Felt great on the bike until about mile 45. It was then that I started feeling the 80 degree temps and nearly 70% humidity. Simply put, I just couldn’t keep up with my sweat rate. Also, at about this time at a turn around, I saw Whitney on the course. She had started 10 minutes behind me and the course suited her riding style, so I was not surprised to see her about 2 minutes behind me. She looked great and I was looking forward to her catching me. On a steep climb near mile 50 I had a technical problem with my front brake and it start sliding ovder catching my front wheel. I stopped twice to correct it and it cost me a minute and a half or so.

After adjusting the bike, all was good for the final few miles back to the transition on Neyland Stadium. While leaving transition I look up to see Whit entering. I yell to her “I see you Garcia, better come get me!”

The run was a great course. It started by heading down river on Neyland Drive on an exposed four lane highway. The heat and humidity was oppressive. At 6’3 and 185lbs, I don’t handle the heat well, never have. At mile two and on a greenway now, I caught Shay and we decided to run together. At mile four Whit finally caught us. While my legs were there, my body just couldn’t go fast. I was overheating and couln’t up the effort. At mile 5 Shay caught a cramp on a long and steep decent, it was a hill we’d have to climb on our way back out. I reluctantly left him and motored on. The second half of the run was more brutal due to the rising temps. I slowed significantly, but kept at it.

I was passed at mile 12.5 by the second place woman and a man not in my age group. At mile 13 I caught a guy in my age group. He looked at me and said “I’m not going to chase you down. I just want my kids to cross the line with me. Go ahead.” Even in the finishing part of my race, his statement struck me as a great testament to his priorities. I appreicated his honesty and intentions. I kicked it in to the line and finished witha 5:00:07. 7/100 of a second short of sub 5 on the toughest course I’d face. Damn. It was good enough for 22nd overall though, I’ll take it.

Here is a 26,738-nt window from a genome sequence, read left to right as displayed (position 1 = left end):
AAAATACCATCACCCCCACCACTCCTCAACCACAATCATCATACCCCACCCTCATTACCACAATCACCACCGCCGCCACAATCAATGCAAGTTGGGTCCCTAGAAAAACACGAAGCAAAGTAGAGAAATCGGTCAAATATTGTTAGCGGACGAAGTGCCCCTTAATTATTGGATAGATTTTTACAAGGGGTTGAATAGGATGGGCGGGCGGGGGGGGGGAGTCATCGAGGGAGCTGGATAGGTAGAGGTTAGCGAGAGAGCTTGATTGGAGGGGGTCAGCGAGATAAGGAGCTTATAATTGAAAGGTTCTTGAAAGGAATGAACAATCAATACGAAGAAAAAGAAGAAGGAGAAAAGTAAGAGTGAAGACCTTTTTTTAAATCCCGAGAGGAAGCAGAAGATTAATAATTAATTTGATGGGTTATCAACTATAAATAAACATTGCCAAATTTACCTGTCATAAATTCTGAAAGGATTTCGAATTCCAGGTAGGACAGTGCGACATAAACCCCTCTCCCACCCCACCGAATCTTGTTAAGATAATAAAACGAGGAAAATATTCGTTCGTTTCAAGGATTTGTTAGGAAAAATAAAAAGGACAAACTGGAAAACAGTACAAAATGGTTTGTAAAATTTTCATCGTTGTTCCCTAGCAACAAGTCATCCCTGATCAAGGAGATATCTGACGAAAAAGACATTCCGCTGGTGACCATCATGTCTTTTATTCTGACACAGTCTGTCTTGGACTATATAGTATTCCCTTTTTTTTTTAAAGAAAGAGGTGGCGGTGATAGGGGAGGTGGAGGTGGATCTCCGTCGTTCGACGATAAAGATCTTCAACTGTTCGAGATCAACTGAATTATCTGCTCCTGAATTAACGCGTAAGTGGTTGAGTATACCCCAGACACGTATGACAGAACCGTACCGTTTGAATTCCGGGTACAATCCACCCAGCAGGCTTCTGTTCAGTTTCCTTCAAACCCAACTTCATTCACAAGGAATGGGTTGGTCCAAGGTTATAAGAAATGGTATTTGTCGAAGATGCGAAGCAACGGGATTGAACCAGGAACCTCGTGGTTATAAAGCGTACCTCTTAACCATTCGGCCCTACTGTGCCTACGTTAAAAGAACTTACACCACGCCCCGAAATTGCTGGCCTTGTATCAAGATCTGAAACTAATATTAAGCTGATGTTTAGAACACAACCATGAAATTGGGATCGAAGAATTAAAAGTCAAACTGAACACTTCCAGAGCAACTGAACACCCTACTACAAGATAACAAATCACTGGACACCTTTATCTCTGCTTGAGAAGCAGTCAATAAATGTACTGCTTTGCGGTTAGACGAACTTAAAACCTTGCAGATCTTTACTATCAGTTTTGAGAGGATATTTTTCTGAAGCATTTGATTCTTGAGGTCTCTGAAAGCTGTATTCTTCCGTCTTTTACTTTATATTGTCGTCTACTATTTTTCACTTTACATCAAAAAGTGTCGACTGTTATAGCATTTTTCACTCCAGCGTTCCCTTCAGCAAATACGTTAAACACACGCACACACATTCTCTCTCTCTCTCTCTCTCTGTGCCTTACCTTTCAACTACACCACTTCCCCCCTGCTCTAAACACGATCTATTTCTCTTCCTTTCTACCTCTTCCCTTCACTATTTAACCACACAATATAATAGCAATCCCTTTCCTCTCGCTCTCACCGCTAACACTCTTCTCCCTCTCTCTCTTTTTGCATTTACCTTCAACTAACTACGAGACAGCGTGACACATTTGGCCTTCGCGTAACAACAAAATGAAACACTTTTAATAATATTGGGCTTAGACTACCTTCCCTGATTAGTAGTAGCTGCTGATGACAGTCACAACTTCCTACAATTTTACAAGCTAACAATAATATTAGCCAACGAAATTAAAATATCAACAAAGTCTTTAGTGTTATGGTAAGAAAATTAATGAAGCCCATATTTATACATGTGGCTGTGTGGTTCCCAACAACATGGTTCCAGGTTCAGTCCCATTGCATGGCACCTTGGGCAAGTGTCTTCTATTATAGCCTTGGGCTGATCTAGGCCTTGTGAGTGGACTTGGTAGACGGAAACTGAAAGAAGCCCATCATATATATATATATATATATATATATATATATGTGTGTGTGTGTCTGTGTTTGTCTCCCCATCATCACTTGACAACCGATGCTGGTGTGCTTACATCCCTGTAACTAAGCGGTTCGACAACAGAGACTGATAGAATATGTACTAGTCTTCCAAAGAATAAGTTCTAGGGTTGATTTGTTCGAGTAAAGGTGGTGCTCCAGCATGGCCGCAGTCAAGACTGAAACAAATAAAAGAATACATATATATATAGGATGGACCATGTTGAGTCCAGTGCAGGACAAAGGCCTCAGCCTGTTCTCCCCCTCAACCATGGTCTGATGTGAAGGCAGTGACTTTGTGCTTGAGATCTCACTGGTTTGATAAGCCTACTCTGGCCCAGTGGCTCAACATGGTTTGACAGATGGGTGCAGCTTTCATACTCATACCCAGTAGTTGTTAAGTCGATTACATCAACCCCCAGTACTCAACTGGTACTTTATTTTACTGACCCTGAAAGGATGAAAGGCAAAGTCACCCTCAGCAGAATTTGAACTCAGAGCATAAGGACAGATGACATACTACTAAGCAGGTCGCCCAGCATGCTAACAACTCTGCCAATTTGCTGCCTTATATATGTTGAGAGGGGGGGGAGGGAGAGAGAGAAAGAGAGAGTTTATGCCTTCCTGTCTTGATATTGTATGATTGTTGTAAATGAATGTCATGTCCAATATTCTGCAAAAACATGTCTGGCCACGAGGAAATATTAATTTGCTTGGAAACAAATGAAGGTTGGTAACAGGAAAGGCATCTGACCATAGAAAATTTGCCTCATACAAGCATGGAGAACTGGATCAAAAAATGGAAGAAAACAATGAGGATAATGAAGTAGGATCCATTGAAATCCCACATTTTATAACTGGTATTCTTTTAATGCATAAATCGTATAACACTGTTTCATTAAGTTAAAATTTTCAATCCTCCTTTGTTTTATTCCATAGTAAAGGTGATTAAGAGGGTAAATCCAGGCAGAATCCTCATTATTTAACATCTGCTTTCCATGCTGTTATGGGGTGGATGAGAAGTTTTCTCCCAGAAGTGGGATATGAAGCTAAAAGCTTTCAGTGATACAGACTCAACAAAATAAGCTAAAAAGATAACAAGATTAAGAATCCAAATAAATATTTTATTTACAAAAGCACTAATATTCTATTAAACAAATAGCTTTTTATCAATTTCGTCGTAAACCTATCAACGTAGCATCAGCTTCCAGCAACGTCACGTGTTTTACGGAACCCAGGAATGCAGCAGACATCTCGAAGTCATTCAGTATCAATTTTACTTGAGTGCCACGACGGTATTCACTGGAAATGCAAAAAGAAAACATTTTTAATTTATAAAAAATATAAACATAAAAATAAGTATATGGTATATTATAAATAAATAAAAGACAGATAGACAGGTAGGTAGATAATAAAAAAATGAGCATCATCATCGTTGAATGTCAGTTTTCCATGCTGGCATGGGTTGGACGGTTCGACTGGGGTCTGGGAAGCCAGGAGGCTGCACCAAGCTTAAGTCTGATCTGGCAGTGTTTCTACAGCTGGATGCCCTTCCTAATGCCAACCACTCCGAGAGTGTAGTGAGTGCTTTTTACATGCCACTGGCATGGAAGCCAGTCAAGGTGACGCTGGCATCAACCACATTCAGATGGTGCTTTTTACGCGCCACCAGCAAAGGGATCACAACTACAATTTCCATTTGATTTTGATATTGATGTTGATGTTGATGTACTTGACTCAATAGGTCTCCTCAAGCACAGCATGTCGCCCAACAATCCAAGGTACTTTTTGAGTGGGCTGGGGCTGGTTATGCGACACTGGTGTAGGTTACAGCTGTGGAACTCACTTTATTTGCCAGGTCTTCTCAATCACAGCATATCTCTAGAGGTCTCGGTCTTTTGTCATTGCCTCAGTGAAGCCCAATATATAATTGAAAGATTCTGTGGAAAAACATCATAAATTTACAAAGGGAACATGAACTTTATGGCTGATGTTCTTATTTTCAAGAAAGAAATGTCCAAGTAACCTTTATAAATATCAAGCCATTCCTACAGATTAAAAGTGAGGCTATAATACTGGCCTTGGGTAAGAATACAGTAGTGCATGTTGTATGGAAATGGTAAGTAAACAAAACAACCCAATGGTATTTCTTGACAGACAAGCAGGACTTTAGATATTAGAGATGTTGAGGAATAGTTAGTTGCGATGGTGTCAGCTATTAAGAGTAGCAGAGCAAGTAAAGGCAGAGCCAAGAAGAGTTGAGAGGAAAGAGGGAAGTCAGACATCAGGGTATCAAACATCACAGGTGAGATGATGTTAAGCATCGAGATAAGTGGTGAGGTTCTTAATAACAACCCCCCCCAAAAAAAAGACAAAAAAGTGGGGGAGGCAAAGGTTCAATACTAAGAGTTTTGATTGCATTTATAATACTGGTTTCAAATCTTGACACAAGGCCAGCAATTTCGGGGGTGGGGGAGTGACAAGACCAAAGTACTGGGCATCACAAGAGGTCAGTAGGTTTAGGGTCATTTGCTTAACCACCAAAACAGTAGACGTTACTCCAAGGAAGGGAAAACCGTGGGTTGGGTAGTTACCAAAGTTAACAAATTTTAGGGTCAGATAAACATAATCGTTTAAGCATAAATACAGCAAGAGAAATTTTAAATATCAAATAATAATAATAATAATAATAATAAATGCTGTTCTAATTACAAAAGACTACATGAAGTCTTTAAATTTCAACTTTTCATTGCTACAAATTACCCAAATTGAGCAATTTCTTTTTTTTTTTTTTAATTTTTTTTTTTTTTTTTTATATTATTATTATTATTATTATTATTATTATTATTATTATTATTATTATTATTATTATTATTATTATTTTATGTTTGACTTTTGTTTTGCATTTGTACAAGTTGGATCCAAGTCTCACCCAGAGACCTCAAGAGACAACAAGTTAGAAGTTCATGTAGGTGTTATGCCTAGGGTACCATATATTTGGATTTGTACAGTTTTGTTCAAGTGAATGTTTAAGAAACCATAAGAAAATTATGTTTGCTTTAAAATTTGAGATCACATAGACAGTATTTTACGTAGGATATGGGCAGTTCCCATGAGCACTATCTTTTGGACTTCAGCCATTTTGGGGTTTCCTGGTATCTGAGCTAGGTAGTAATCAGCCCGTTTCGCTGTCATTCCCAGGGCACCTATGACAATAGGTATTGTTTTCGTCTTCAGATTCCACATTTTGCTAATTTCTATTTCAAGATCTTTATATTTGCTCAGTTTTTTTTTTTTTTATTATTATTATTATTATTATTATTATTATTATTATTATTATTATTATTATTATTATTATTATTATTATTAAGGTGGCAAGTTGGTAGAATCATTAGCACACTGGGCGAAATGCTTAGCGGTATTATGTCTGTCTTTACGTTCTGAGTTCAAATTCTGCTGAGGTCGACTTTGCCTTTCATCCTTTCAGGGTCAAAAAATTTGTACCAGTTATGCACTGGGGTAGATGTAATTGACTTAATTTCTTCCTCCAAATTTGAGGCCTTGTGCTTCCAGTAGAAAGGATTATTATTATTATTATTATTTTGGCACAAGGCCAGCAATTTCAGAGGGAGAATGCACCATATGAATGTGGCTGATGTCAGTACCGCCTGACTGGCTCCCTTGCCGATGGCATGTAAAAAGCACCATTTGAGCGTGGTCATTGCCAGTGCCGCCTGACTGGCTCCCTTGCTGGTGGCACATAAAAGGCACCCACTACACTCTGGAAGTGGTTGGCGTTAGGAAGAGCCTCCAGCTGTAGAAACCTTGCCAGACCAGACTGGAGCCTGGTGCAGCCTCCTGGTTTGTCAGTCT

Whitney did great considering everything. Though her times were not where she and her coach had aimed for, she ended up winning the woman’s race by a 9 minutes! After the race I was trashed. I spent the rest of the day trying to rehydrate, then loosing fluids in many different ways. It just proved to me that I did give all I had, so I’m happy that I used all that was in my tank. Ultimately, it was a great race. I will most defintelty do another Rev3 race. Their team and race organization is amazing.I can’t speak highly enough of them.

Next… the Denver Triathlon in June, then prepping for Vineman in July and Ironman Wisconsin in September. A pint or two tonight then time to get back at it.


I don’t get outside of the Boulder Bubble as much as I would like. It’s challenging. Boulder literally has nearly everything I need. That being said, there is a giant stigma about those people who refuse to leave the BoCo (Boulder County) as it comes off as elitist. I’ve seen this happen in numerous areas or parts of cities, it is not a phenomena unique to Boulder.

Saturday night, a buddy of mine (Chandler) invited Whit and I to a party in Denver to help raise money for under-privileged children in dire need of heart surgery. It was a stellar event, and the host made the $50 ticket price well worth the entry. There was fake gambling, dancing, food and alcohol, and break dancers even showed up.

Late in the evening and after several drinks, Whit and I had some fun at the photo booth. RE-DIC-U-LUS. After the party a large group of us went to the Highlands for a night cap and then Chandler, Whit, and I headed to a late night and authentic taco stand on Sheridan St. The two mile walk home was just the way to end the night!